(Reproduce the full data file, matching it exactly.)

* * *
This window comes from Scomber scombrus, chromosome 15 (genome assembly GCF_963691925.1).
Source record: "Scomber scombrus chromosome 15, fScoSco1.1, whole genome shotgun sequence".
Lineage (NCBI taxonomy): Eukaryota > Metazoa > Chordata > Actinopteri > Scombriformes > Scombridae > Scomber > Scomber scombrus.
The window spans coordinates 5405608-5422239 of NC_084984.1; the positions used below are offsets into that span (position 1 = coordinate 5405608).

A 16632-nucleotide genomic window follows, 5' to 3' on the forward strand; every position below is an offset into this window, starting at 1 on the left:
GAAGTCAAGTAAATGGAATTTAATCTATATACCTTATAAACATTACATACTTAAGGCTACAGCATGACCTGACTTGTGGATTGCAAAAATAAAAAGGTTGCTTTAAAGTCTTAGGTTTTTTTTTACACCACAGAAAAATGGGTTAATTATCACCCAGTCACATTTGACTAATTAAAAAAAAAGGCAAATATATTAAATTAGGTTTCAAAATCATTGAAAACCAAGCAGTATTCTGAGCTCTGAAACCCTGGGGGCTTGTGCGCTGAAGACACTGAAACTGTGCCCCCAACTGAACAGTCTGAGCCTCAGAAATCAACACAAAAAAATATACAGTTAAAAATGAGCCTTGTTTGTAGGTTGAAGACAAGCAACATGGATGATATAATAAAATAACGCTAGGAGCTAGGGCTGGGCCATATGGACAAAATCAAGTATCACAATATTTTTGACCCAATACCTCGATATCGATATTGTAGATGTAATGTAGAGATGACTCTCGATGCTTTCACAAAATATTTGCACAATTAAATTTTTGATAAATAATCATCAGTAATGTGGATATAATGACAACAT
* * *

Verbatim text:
This window comes from Scomber scombrus, chromosome 15 (genome assembly GCF_963691925.1).
Source record: "Scomber scombrus chromosome 15, fScoSco1.1, whole genome shotgun sequence".
Lineage (NCBI taxonomy): Eukaryota > Metazoa > Chordata > Actinopteri > Scombriformes > Scombridae > Scomber > Scomber scombrus.
The window spans coordinates 5405608-5422239 of NC_084984.1; the positions used below are offsets into that span (position 1 = coordinate 5405608).

A 16632-nucleotide genomic window follows, 5' to 3' on the forward strand; every position below is an offset into this window, starting at 1 on the left:
GAAGTCAAGTAAATGGAATTTAATCTATATACCTTATAAACATTACATACTTAAGGCTACAGCATGACCTGACTTGTGGATTGCAAAAATAAAAAGGTTGCTTTAAAGTCTTAGGTTTTTTTTTACACCACAGAAAAATGGGTTAATTATCACCCAGTCACATTTGACTAATTAAAAAAAAAGGCAAATATATTAAATTAGGTTTCAAAATCATTGAAAACCAAGCAGTATTCTGAGCTCTGAAACCCTGGGGGCTTGTGCGCTGAAGACACTGAAACTGTGCCCCCAACTGAACAGTCTGAGCCTCAGAAATCAACACAAAAAAATATACAGTTAAAAATGAGCCTTGTTTGTAGGTTGAAGACAAGCAACATGGATGATATAATAAAATAACGCTAGGAGCTAGGGCTGGGCCATATGGACAAAATCAAGTATCACAATATTTTTGACCCAATACCTCGATATCGATATTGTAGATGTAATGTAGAGATGACTCTCGATGCTTTCACAAAATATTTGCACAATTAAATTTTTGATAAATAATCATCAGTAATGTGGATATAATGACAACAT